Jerusalem - The administration of President Barack Obama has launched what officials termed a psychological warfare campaign meant to topple Israeli Prime Minister Binyamin Netanyahu.
Sources in the Obama Administration and the US Congress have confirmed to the Middle East Newsline that the White House and State Department have sought to destabilize Netanyahu's government by forcing him to agree to an indefinite freeze on Jewish construction in areas taken by Israel in the wake of the 1967 war as well as the establishment of a Palestinian state by 2012. They said the campaign sought to replace Netanyahu with opposition leader and former foreign minister Tsipi Livni.
"Bibi is extremely vulnerable to pressure," a source familiar with the White House effort said. "We know this from his first term in office and believe he will collapse this time as well."
The sources said the administration's strategy aimed to delegitimize Netanyahu in his government and right-wing constituency. They said Obama and his aides have sought to portray Netanyahu as a weak and unstable politician who will destroy relations with Washington as Israel seeks U.S. support for a military option against Iran.
"There seems to be a general belief in the circle around the president that the democratically-elected government in Israel is drunk at the wheel," Steven Rosen, a veteran pro-Israeli lobbyist now with the Middle East Forum, said. "They clearly will use pressure tactics to bring Israel around."
In April 2010, former U.S. ambassador to Israel, Martin Indyk, began a series of attacks on Netanyahu in the Israeli media. Indyk, a former assistant secretary of state under then-President Bill Clinton, has called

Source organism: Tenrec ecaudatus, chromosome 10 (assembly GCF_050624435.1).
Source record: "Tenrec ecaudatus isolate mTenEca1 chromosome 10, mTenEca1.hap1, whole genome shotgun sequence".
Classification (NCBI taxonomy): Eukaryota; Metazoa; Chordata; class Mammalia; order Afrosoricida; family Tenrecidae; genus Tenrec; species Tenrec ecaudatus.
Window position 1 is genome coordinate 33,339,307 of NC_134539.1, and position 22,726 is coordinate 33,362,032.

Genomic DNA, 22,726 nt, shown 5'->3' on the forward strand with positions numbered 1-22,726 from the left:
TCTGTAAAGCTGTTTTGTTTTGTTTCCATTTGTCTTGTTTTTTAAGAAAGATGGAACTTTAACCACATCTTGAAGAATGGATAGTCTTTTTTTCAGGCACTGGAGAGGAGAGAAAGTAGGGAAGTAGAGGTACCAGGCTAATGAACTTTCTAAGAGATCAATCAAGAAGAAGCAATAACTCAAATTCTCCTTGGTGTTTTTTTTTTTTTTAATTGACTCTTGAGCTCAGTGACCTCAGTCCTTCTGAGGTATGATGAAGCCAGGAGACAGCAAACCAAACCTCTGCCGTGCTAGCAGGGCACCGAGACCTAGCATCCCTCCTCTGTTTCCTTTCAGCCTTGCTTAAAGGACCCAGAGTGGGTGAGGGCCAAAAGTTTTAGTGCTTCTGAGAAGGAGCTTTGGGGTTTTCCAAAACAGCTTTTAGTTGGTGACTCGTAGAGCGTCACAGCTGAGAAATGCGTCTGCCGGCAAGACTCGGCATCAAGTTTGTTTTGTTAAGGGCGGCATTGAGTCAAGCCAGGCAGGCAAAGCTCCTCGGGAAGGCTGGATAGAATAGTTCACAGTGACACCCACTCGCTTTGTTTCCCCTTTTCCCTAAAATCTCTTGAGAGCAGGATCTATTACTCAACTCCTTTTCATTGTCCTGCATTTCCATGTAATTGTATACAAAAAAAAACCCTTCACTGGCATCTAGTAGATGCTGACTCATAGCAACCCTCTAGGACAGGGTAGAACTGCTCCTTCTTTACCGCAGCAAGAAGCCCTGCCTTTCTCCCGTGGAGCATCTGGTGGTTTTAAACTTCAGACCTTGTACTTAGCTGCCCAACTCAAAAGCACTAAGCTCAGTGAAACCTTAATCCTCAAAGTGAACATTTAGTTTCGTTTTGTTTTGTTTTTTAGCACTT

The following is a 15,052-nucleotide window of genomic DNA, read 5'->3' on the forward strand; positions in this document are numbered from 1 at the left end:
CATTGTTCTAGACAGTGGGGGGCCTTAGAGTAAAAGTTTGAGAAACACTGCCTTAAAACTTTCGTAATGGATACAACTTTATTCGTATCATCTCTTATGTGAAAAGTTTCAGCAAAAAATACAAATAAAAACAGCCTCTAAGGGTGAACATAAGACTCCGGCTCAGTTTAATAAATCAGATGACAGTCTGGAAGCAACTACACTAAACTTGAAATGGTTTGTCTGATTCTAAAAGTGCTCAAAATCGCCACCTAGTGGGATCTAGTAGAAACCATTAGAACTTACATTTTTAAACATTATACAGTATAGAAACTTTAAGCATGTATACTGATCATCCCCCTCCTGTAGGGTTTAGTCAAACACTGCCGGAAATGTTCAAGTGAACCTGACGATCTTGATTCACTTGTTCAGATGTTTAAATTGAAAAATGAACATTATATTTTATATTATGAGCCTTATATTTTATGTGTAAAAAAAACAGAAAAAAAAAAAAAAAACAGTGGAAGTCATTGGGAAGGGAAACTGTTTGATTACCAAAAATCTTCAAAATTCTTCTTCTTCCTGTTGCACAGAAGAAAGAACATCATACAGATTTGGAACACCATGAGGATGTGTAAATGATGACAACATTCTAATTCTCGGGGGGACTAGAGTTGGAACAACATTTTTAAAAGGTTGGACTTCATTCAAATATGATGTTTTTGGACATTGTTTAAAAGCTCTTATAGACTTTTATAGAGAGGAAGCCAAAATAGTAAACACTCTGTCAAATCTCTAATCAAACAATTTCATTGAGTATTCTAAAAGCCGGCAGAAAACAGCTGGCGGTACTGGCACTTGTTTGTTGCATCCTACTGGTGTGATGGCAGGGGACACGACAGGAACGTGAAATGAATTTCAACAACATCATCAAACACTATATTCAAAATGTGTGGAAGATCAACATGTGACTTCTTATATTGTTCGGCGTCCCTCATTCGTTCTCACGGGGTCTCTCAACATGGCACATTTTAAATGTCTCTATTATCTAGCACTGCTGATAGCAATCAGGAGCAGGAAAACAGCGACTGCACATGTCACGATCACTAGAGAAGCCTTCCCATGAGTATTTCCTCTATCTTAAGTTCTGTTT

for the toppling of Netanyahu while his right-wing partners accept a more pliant prime minister.
"Indyk was sent by Obama and encouraged by his American Jewish supporters, particularly [former Rep.] Robert Wexler, to do this," the source said.
In January 2010, Wexler resigned from Congress to become head of the Center for Middle East Peace and Economic Cooperation. The center was founded by Obama supporter Daniel Abraham and a delegation met Netanyahu in February.
The sources said the administration's campaign has included invitations to Defense Minister Ehud Barak to the White House, where he met with Obama on April 26. Barak has been regarded as the most pro-U.S. minister in Netanyahu's Cabinet and has been lobbying ministers to accept Obama's proposals.
"It's not going to be easy to turn this thing around," Rosen told a briefing on April 21. "Some of my friends in Jerusalem believe this crisis will go on for an extended period."
The anti-Netanyahu has alarmed pro-Israeli members in Congress, particularly from the Democratic Party. Several of the Democrats have reported a sharp drop in funds by Jewish donors for congressional elections in November.
"This [campaign against Netanyahu] is counterproductive and has to stop," Sen. Charles Schumer, a New York Democrat who has threatened to issue a condemnation of the White House, said.
Some in the pro-Israeli community detect an anti-Semitic tinge to the White House campaign, despite the involvement of Jewish aides. On April 21, National Security Advisor James Jones stunned an audience at the pro-Israel Washington Institute when he told a joke of a Jewish merchant who tricked a thirsty Taliban fighter into buying a tie.
"I wish that I had not made this off the cuff joke at the top of my remarks," Jones later said. "I apologize to anyone who was offended by it. It also distracted from the larger message I carried that day: That the United States' commitment to Israel's security is sacrosanct."
Former State Department official Aaron Miller said Obama has surrounded himself with aides who blame Netanyahu for the suspension of the Arab-Israeli peace process. Miller said many of the aides had encountered Netanyahu during his first tenure as prime minister from 1996 to 1999.
"They had seen the Benjamin Netanyahu movie before and were determined not to let their chance at Middle East peace end the same way," Miller said in the magazine Foreign Policy. "Confronted with Netanyahu again, Obama and his team needed no encouragement to talk tough on the growing Israeli settlements in the West Bank, an issue that experts inside and outside government were clamoring for Obama to raise as the first step in his renewed push for peace. Fresh from his victory on health care, he's [Obama] king of the world again and in no mood to let the king of Israel frustrate his plans."
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